(Roger Bamber / Alamy)

Whenever the Ides of March roll around, I am paralyzed with fear and horror. Not because of what happened to Julius Caesar (there may be no statute of limitations for murder, but that was a while ago).

No, I’m scared because I was born on the Ides — and narrowly dodged being named Ida.

I’m frightened of the terrible baby names.

Sure, Julius isn’t the greatest name, and you see very few Brutuses nowadays. But they’re better than the names most children are saddled with. The name “Julius” or even “Caesar” says, “Someone in my family might know about the ancient Romans, or possibly he just really likes salad and calendars.”

Names these days say, “No one in my family can spell.”

Think it would be fun to name your child “Waldo” or “The”? That’s a sign that you are probably not ready to have children yet.

Most people can agree that anyone who spells Susan with a silent T deserves to be taken out and tshot. More insidious are the Bad Names You Think You Might Be Able To Get Away With. For instance, the top two baby names in 2009? Isabella and Jacob. As in “Bella” and “Jacob” of Twilight.

As someone who has gone to Star Wars conventions and noticed the profusion of baby Lukes toted by fathers dressed as Imperial Stormtroopers, I know you can’t get away with this for long. “But Luke’s a normal name,” they insist. I think the life-size sculpture of Yoda in your front hallway might belie that claim a little bit. You just happened to name him Luke? That was a coincidence? Then why is his twin sister named Leia?

Once people were named for their relatives. Try being named for a relative 10 years from now, when your grandmother is named Madison and your uncle is named Jayden! We’re entering a vicious cycle, and it needs to stop.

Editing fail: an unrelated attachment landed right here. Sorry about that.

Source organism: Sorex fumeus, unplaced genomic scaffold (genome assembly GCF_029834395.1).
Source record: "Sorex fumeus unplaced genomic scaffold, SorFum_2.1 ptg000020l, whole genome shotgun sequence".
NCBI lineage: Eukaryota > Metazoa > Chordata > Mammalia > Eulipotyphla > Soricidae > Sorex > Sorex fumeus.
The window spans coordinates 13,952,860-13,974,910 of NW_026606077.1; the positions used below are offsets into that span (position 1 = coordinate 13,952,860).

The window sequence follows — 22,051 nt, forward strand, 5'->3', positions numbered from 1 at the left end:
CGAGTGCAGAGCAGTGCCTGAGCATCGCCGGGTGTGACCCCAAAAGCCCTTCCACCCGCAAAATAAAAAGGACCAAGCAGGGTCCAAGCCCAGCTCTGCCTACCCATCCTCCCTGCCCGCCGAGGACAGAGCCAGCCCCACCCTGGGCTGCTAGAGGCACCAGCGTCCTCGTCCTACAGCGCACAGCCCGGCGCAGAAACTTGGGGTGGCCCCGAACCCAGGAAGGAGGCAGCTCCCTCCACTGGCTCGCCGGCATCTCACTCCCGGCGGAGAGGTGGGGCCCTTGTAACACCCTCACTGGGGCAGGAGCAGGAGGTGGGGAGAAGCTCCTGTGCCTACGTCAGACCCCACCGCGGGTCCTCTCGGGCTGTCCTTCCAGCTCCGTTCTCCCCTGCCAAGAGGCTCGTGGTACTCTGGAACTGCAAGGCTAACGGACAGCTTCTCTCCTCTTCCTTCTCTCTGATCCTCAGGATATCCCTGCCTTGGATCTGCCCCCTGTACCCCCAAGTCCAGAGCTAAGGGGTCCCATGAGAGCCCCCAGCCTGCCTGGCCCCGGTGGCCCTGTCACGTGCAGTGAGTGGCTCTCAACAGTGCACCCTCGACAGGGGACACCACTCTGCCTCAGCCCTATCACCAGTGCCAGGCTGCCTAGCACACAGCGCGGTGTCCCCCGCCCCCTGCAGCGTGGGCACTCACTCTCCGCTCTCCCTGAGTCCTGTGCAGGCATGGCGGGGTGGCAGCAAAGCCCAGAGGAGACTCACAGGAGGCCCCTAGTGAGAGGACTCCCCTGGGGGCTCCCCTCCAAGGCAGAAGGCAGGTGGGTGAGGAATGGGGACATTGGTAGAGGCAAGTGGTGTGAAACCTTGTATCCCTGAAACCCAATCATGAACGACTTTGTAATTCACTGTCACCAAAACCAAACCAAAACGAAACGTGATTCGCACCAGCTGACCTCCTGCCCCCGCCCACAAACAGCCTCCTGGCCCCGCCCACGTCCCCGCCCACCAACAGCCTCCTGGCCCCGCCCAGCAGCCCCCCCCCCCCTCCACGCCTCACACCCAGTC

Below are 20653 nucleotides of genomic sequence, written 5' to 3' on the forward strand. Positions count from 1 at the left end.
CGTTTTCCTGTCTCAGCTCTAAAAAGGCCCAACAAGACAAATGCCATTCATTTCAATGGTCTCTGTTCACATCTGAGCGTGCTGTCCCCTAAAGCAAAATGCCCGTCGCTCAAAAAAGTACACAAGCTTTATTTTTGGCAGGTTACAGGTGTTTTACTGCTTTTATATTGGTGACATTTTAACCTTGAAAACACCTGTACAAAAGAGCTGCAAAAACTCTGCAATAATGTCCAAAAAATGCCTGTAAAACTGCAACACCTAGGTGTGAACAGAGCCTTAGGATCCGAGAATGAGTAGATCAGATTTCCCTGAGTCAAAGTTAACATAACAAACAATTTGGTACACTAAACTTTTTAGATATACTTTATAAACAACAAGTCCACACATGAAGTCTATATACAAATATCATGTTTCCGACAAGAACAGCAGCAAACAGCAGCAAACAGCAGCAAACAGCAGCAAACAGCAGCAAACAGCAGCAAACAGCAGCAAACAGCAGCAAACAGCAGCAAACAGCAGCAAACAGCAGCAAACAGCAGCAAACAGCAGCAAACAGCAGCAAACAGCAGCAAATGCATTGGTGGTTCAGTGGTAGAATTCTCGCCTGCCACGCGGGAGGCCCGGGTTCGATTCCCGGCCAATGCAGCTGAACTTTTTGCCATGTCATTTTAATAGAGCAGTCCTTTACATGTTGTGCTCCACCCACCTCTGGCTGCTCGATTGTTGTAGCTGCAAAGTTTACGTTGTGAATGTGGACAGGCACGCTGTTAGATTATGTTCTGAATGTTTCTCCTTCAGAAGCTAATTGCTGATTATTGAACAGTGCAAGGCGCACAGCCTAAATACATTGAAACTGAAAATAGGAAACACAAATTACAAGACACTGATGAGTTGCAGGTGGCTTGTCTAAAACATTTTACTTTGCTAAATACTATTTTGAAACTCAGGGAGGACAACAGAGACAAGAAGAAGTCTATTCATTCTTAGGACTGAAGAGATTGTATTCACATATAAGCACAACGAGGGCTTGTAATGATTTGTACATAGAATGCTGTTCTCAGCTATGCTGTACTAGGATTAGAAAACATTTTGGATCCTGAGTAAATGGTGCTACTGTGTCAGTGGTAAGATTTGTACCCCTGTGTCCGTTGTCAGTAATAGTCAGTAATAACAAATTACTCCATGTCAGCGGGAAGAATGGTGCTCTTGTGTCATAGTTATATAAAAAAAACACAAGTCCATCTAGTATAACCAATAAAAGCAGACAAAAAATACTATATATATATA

According to a recent study, the range of names is much wider than it’s ever been – more and more people, especially in “frontier” areas, are picking quirky or unusual names for their children. It’s not just Sarah Palin anymore: Only one in four American children have a baby name from the top 50 names. And fewer than 10 percent of boys and only 8 percent of girls (in 2007) had names from the top 10. Part of this, the researchers theorize, has to do with the baby boomers, a generation accustomed to getting what it wants and making life harder for those who come afterward, by doing things like burdening the health-care system and naming their offspring after small planes.

It’s not that there isn’t appeal in variety. Ten percent of my high school class was named Sarah. By the time we graduated most of those girls had appropriated nicknames like “Karl” and “Not That Sarah, The Other Sarah” to avoid getting whiplash from assuming everyone was calling them all the time. So that’s no good either.

Still, this is just another manifestation of a society where everyone wants to be special without accomplishing anything deserving of the word. Strange names have been on the rise since the ’60s, when people started to value “distinctiveness” over conformity. But picking names to be unique and special is a slippery slope. Eventually, everyone’s unique, and instead of being the one Jayden in a sea of Jessicas, you’re a Jayden in a sea of Ceelos, Jamdens and Machailgos. Never mind the challenges it poses for would-be bullies — whom to mock? Everyone? No one? And can you really be a bully if you’re named Topanga? Once everyone has something, it ceases to be unique, like Crocs or polio vaccines. If there’s no drummer, is anyone out of step?

According to the studies, this stems from a rise in narcissism. This makes sense. Nothing says “I am incapable of seeing things through the eyes of others” like “I am about to name my child Zebulon.”

And it’s a vicious cycle. Strange names reflect narcissism. But they might fuel it too. Eventually there will be nowhere to go but down, with names like The Gravity and Look, It’s David!

A rose by any other name would smell as sweet. But a R.OS might stand out more in the reality-television applicant pool.